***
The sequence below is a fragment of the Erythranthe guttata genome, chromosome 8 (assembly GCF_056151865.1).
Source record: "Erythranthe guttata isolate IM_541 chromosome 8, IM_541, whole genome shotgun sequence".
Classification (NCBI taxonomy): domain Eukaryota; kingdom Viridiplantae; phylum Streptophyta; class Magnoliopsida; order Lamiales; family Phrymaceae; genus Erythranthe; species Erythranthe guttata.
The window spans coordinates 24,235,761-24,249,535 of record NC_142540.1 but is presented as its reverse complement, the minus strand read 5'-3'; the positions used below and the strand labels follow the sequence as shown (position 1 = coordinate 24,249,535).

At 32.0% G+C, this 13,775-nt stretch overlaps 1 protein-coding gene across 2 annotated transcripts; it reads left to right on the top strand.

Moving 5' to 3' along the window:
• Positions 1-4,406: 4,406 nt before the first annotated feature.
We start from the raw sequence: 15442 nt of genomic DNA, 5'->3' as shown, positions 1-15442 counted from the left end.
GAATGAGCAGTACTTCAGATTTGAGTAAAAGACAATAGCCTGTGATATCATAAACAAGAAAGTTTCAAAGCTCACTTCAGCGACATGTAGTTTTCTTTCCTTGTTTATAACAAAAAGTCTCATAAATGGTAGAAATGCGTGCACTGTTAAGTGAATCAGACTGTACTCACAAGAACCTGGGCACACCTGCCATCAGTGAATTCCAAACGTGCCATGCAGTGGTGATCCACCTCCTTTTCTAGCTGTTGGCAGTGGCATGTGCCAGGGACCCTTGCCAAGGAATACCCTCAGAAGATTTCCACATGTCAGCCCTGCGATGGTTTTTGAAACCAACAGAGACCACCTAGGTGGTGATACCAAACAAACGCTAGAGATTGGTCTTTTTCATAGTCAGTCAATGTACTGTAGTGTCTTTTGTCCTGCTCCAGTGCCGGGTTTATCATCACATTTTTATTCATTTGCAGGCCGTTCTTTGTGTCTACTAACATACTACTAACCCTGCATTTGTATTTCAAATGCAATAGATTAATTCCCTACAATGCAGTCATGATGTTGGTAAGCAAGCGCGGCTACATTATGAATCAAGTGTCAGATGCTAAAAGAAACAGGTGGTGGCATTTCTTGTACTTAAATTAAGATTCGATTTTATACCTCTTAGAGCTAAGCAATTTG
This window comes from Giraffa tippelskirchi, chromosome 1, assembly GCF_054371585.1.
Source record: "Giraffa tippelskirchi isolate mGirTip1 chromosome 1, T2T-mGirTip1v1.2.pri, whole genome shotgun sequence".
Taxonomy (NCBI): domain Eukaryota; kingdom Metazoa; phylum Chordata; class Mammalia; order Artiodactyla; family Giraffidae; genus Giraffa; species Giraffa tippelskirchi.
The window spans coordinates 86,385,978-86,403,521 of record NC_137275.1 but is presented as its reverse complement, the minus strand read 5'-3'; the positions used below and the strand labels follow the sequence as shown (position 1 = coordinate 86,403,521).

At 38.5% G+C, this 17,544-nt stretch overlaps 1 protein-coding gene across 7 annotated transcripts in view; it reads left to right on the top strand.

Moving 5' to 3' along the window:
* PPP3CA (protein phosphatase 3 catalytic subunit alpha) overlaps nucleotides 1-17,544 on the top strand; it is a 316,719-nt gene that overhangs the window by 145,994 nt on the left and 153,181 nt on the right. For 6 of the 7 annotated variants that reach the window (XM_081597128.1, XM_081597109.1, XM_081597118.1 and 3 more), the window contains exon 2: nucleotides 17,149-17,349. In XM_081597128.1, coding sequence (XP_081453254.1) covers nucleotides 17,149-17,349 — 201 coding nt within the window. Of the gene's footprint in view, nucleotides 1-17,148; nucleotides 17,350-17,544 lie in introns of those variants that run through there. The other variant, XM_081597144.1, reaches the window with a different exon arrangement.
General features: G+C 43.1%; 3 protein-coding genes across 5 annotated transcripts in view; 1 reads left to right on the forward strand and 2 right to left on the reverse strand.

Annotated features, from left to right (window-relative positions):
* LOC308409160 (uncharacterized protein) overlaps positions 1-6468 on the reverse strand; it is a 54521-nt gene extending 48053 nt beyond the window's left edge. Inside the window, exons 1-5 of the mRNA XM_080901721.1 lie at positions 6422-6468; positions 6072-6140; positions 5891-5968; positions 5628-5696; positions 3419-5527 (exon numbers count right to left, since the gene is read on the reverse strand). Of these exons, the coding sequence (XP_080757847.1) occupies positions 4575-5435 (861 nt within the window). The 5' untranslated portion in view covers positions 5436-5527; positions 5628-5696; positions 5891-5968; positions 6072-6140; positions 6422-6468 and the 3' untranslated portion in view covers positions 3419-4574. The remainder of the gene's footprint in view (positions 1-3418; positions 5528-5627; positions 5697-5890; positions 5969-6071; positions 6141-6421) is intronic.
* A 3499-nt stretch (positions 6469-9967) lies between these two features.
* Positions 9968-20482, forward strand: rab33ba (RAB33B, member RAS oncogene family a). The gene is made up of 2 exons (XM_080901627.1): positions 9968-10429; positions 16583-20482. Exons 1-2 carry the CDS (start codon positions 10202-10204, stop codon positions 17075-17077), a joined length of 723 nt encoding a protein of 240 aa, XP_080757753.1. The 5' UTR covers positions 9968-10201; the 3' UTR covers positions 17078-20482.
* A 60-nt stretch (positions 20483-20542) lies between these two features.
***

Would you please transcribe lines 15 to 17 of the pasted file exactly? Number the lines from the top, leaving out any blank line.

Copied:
Moving 5' to 3' along the window:
* PPP3CA (protein phosphatase 3 catalytic subunit alpha) overlaps nucleotides 1-17,544 on the top strand; it is a 316,719-nt gene that overhangs the window by 145,994 nt on the left and 153,181 nt on the right. For 6 of the 7 annotated variants that reach the window (XM_081597128.1, XM_081597109.1, XM_081597118.1 and 3 more), the window contains exon 2: nucleotides 17,149-17,349. In XM_081597128.1, coding sequence (XP_081453254.1) covers nucleotides 17,149-17,349 — 201 coding nt within the window. Of the gene's footprint in view, nucleotides 1-17,148; nucleotides 17,350-17,544 lie in introns of those variants that run through there. The other variant, XM_081597144.1, reaches the window with a different exon arrangement.
General features: G+C 43.1%; 3 protein-coding genes across 5 annotated transcripts in view; 1 reads left to right on the forward strand and 2 right to left on the reverse strand.